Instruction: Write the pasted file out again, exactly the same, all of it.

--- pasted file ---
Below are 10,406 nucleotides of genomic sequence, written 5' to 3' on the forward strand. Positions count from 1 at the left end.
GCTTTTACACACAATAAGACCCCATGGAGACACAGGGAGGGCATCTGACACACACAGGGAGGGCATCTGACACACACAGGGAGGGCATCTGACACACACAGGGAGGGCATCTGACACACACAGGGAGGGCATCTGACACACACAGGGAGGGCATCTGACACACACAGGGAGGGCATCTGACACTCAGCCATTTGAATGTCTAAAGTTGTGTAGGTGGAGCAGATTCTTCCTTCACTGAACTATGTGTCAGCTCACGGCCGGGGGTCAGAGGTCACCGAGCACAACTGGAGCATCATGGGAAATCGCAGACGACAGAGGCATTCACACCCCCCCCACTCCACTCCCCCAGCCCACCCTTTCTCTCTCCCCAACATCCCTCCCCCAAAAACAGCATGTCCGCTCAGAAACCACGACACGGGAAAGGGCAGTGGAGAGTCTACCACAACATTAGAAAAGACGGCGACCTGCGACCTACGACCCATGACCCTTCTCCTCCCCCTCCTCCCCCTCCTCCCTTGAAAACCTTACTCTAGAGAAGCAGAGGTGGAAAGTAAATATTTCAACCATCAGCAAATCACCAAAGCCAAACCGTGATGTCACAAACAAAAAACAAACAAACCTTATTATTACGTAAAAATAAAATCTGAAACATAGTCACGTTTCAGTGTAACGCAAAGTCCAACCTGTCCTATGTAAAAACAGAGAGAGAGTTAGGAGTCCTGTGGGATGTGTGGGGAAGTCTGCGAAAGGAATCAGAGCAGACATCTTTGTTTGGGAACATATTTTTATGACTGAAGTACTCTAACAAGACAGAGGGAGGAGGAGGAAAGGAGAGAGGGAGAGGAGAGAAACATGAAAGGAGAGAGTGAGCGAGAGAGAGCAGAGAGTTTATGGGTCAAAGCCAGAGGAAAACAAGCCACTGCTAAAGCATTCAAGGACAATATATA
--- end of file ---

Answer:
Below are 10,406 nucleotides of genomic sequence, written 5' to 3' on the forward strand. Positions count from 1 at the left end.
GCTTTTACACACAATAAGACCCCATGGAGACACAGGGAGGGCATCTGACACACACAGGGAGGGCATCTGACACACACAGGGAGGGCATCTGACACACACAGGGAGGGCATCTGACACACACAGGGAGGGCATCTGACACACACAGGGAGGGCATCTGACACACACAGGGAGGGCATCTGACACTCAGCCATTTGAATGTCTAAAGTTGTGTAGGTGGAGCAGATTCTTCCTTCACTGAACTATGTGTCAGCTCACGGCCGGGGGTCAGAGGTCACCGAGCACAACTGGAGCATCATGGGAAATCGCAGACGACAGAGGCATTCACACCCCCCCCACTCCACTCCCCCAGCCCACCCTTTCTCTCTCCCCAACATCCCTCCCCCAAAAACAGCATGTCCGCTCAGAAACCACGACACGGGAAAGGGCAGTGGAGAGTCTACCACAACATTAGAAAAGACGGCGACCTGCGACCTACGACCCATGACCCTTCTCCTCCCCCTCCTCCCCCTCCTCCCTTGAAAACCTTACTCTAGAGAAGCAGAGGTGGAAAGTAAATATTTCAACCATCAGCAAATCACCAAAGCCAAACCGTGATGTCACAAACAAAAAACAAACAAACCTTATTATTACGTAAAAATAAAATCTGAAACATAGTCACGTTTCAGTGTAACGCAAAGTCCAACCTGTCCTATGTAAAAACAGAGAGAGAGTTAGGAGTCCTGTGGGATGTGTGGGGAAGTCTGCGAAAGGAATCAGAGCAGACATCTTTGTTTGGGAACATATTTTTATGACTGAAGTACTCTAACAAGACAGAGGGAGGAGGAGGAAAGGAGAGAGGGAGAGGAGAGAAACATGAAAGGAGAGAGTGAGCGAGAGAGAGCAGAGAGTTTATGGGTCAAAGCCAGAGGAAAACAAGCCACTGCTAAAGCATTCAAGGACAATATATA